When President Obama speaks today on the so-called Arab Spring in the Middle East and North Africa, many people in the region either won't be listening or will take what he says with a large grain of salt.
Obama will encounter a deeply skeptical audience; the confidence and hope generated by his speech to the Muslim world here almost two years ago have now faded with the perception that he has failed to deliver on his promises and U.S. policy in the region remains unchanged.
As uprisings have spread across the region from Tunisia to Bahrain, many critics say, the Obama administration has been slow to act, if at all. Combined with a lack of progress on Iran and the Israeli-Palestinian peace process in particular, the U.S. role has been increasingly seen as irrelevant.
"The Egyptian people and the peoples of the region have invested much in Obama," Hassan Nafaa, a political science professor at the University of Cairo who attended the speech in 2009, said. "They expected he would be able to do something to improve the current situation in the Middle East but he did nothing, as a matter of fact.
"If I have some other things to do [during the speech], I prefer to do them rather than listen to the speech because I don't expect something that will make the difference with the American policy that he's been doing until now."
Sensing a change in the region, Obama wrote in August a five-page memo for top staff called "Political Reform in the Middle East and North Africa," according to New Yorker magazine, which obtained the memo.
"Our regional and international credibility will be undermined if we are seen or perceived to be backing repressive regimes and ignoring the rights and aspirations of citizens," Obama wrote to Vice President Joe Biden and Secretary of State Hillary Clinton, among others.
Such fears became a reality on Tahrir Square, Cairo's now iconic intersection where millions gathered during the revolution and fought off former President Hosni Mubarak's security forces. America's image was tarnished from the first day, Jan. 25, when Clinton said the Egyptian government was "stable and looking for ways to respond to the legitimate needs and interests of the Egyptian people."
Security forces descended on the Tahrir sit-in that night, using tear gas and rubber bullets to disperse the protesters. "There is really nothing Obama can say that will make me change my opinion," Gigi Ibrahim, a prominent activist from the Egyptian uprising, said. "They are the reason why we've been suffering, backing up these regimes. There's just really nothing for me to change my mind."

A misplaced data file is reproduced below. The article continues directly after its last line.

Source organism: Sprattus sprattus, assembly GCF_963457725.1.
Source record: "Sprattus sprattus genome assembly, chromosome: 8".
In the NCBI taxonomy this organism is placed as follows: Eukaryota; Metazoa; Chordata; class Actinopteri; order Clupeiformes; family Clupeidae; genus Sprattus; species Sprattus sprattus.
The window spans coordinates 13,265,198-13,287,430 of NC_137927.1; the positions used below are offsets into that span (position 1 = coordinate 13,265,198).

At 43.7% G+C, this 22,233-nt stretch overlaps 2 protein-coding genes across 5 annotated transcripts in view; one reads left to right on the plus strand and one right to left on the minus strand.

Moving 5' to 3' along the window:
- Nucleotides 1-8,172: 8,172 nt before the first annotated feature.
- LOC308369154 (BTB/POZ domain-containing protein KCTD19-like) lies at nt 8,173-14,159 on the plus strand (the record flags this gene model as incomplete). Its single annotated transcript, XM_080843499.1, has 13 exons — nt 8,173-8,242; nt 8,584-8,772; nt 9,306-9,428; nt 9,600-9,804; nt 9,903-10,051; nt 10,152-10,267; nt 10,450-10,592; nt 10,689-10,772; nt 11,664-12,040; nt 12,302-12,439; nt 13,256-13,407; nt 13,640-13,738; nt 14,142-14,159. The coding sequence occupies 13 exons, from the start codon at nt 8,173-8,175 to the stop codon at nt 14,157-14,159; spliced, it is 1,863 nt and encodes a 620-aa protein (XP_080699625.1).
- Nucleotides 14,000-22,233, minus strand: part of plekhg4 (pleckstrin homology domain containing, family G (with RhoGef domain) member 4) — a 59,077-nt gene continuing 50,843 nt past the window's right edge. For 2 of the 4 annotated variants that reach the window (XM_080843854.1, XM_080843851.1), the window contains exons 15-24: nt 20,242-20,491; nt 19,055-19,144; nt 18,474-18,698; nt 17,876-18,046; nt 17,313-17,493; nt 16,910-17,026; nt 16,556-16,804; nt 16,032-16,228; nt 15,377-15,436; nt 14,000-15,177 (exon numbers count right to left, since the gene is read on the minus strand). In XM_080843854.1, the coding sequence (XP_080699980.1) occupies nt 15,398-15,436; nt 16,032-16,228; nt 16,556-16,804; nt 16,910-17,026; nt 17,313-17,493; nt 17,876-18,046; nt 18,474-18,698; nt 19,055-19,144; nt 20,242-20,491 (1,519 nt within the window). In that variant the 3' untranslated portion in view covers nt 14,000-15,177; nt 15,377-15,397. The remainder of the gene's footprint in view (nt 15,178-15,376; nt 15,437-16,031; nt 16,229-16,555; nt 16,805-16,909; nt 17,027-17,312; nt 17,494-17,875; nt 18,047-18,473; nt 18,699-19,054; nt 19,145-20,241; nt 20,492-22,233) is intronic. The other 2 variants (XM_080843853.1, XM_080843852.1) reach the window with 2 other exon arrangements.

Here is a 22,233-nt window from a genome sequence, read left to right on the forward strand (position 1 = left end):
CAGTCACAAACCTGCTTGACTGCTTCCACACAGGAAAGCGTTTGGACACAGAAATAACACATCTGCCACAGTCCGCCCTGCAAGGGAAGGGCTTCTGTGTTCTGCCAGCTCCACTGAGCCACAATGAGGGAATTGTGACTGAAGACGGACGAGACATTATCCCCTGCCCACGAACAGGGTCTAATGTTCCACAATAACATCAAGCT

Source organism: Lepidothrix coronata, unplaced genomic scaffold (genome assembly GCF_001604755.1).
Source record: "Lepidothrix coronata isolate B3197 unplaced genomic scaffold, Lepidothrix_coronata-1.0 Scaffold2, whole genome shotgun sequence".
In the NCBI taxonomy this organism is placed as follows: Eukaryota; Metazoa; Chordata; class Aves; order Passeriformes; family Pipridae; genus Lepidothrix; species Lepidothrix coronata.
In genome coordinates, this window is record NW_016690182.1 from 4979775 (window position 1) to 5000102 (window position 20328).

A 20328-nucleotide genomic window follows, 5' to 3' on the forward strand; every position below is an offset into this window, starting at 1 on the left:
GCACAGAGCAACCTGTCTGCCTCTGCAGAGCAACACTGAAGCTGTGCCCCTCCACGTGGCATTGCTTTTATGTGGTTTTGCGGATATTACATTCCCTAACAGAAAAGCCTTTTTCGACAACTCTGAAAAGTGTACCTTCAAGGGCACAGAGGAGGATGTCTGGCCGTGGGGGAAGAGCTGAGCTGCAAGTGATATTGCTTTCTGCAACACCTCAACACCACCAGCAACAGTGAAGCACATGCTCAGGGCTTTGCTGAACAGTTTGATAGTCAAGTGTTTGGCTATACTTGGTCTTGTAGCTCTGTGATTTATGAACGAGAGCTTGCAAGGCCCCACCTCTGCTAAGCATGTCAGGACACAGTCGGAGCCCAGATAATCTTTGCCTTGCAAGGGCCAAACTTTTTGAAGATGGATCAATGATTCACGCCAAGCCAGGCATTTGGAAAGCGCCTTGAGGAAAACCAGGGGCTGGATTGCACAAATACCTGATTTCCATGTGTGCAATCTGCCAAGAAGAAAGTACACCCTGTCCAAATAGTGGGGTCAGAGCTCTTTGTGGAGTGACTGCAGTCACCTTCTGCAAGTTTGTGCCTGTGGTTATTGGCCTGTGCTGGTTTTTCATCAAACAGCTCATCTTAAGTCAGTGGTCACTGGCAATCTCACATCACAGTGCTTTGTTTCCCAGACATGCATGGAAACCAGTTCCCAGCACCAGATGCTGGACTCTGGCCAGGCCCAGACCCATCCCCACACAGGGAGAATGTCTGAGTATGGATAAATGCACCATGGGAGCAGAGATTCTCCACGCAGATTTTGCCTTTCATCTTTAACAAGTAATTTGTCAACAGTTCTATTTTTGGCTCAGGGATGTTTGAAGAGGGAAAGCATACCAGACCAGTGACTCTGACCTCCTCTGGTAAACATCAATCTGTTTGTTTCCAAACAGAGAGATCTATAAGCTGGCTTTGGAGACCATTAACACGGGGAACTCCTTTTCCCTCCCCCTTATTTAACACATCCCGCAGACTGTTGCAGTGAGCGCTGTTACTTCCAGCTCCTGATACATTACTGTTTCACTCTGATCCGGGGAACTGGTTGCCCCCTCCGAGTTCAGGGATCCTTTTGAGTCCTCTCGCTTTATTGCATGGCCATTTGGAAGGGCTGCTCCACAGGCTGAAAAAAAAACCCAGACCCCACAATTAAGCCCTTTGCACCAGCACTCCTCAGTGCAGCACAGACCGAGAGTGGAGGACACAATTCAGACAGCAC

A week after the protests started, Obama emphasized that "an orderly transition must be meaningful, it must be peaceful, and it must begin now." But as far as the Egyptians on Tahrir were concerned, the damage was done; Obama was trying to have it both ways and they continued to call for the downfall of Mubarak, the agent of America.
In his Cairo speech, Obama also spoke of the unbreakable bond between the United States and Israel, as well as the "intolerable situation" Palestinians face. "America will not turn our backs on the legitimate Palestinian aspiration for dignity, opportunity, and a state of their own," he said.
Obama Mideast Policy Speech Facing Skeptics in Arab World
U.S.-led peace talks fell apart in September and little progress has been made since. Obama's Mideast policy speech today at the State Department is not expected to lay out a new way forward, clearly a losing gambit as Israelis and Palestinians dig into their respective positions; Israel refusing to negotiate with a government that now includes Hamas, and Palestinians moving ahead with its plan to get international recognition for a state at the United Nations in September.
The failure to get the two sides to sit down was highlighted Sunday when thousands marched toward Israeli borders from Syria, Lebanon, Gaza and the West Bank to mark Nakba, the day of "catastrophe" when Israel was created 63 years ago. The marches were unprecedented in scope, and left at least 15 people dead.
Israeli Prime Minister Benjamin Netanyahu will meet with Obama Friday and address Congress next week. His trip is not expected to yield anything that will get the peace process back on track.
Meanwhile, uprisings continue across the region with varying levels of U.S. involvement: material support for NATO-led airstrikes in Libya, sanctions for Syria's leadership, condemnation of the violence in Yemen and Bahrain.
It is its attitude toward Bahrain that attracts particular scorn for the United States, a country that imported troops from other Gulf countries, notably Saudi Arabia, to help put down an uprising by the Shia majority. Bahrain is famously home to the U.S. Navy's Fifth Fleet, fueling the perception that the United States only supports democracy when it's in its interest.
"This is a proof that it is a not consistent policy as a matter of fact," Cairo professor Nafaa said. "In Libya, there's military intervention. In Syria, there's sanctions. It's a double standard and we have noticed that."
America's favorability rating has gone down across the board in the past two years, except in the Palestinian territories, where it is up slightly to 18 percent, according to a poll by the Pew Research Center of eight Muslim countries such as Turkey and Indonesia.
Here in Egypt, arguably the most important country in the Middle East, it is 20 percent. "Obama's a beautiful speaker, he gives great speeches," American University of Cairo student Randa Ali said. "At this point I'm only interested in action."